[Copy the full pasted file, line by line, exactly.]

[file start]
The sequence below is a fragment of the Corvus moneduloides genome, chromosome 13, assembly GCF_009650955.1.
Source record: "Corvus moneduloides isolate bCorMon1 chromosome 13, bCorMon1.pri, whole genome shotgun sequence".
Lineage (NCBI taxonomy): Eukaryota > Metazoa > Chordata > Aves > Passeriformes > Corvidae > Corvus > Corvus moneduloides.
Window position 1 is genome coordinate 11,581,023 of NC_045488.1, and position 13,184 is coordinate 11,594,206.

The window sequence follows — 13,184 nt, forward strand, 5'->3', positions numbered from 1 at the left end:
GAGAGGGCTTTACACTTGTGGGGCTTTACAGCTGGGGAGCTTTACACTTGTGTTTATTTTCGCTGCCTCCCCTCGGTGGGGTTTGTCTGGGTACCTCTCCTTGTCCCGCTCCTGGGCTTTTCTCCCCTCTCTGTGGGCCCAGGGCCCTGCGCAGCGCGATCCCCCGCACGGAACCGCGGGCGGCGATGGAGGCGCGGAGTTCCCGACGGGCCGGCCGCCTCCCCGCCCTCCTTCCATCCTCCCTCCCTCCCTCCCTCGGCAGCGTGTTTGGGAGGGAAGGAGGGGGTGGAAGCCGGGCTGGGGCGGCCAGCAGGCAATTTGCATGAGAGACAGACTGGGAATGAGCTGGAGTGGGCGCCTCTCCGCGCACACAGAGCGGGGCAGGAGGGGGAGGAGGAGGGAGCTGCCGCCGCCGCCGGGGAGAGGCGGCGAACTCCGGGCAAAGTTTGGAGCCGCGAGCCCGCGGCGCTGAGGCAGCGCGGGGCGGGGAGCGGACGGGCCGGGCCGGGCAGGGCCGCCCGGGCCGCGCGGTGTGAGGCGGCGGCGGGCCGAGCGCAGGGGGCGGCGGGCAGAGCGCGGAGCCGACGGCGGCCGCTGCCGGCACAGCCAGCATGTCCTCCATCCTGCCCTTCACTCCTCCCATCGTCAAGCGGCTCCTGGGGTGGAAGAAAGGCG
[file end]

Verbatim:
The sequence below is a fragment of the Corvus moneduloides genome, chromosome 13, assembly GCF_009650955.1.
Source record: "Corvus moneduloides isolate bCorMon1 chromosome 13, bCorMon1.pri, whole genome shotgun sequence".
Lineage (NCBI taxonomy): Eukaryota > Metazoa > Chordata > Aves > Passeriformes > Corvidae > Corvus > Corvus moneduloides.
Window position 1 is genome coordinate 11,581,023 of NC_045488.1, and position 13,184 is coordinate 11,594,206.

The window sequence follows — 13,184 nt, forward strand, 5'->3', positions numbered from 1 at the left end:
GAGAGGGCTTTACACTTGTGGGGCTTTACAGCTGGGGAGCTTTACACTTGTGTTTATTTTCGCTGCCTCCCCTCGGTGGGGTTTGTCTGGGTACCTCTCCTTGTCCCGCTCCTGGGCTTTTCTCCCCTCTCTGTGGGCCCAGGGCCCTGCGCAGCGCGATCCCCCGCACGGAACCGCGGGCGGCGATGGAGGCGCGGAGTTCCCGACGGGCCGGCCGCCTCCCCGCCCTCCTTCCATCCTCCCTCCCTCCCTCCCTCGGCAGCGTGTTTGGGAGGGAAGGAGGGGGTGGAAGCCGGGCTGGGGCGGCCAGCAGGCAATTTGCATGAGAGACAGACTGGGAATGAGCTGGAGTGGGCGCCTCTCCGCGCACACAGAGCGGGGCAGGAGGGGGAGGAGGAGGGAGCTGCCGCCGCCGCCGGGGAGAGGCGGCGAACTCCGGGCAAAGTTTGGAGCCGCGAGCCCGCGGCGCTGAGGCAGCGCGGGGCGGGGAGCGGACGGGCCGGGCCGGGCAGGGCCGCCCGGGCCGCGCGGTGTGAGGCGGCGGCGGGCCGAGCGCAGGGGGCGGCGGGCAGAGCGCGGAGCCGACGGCGGCCGCTGCCGGCACAGCCAGCATGTCCTCCATCCTGCCCTTCACTCCTCCCATCGTCAAGCGGCTCCTGGGGTGGAAGAAAGGCG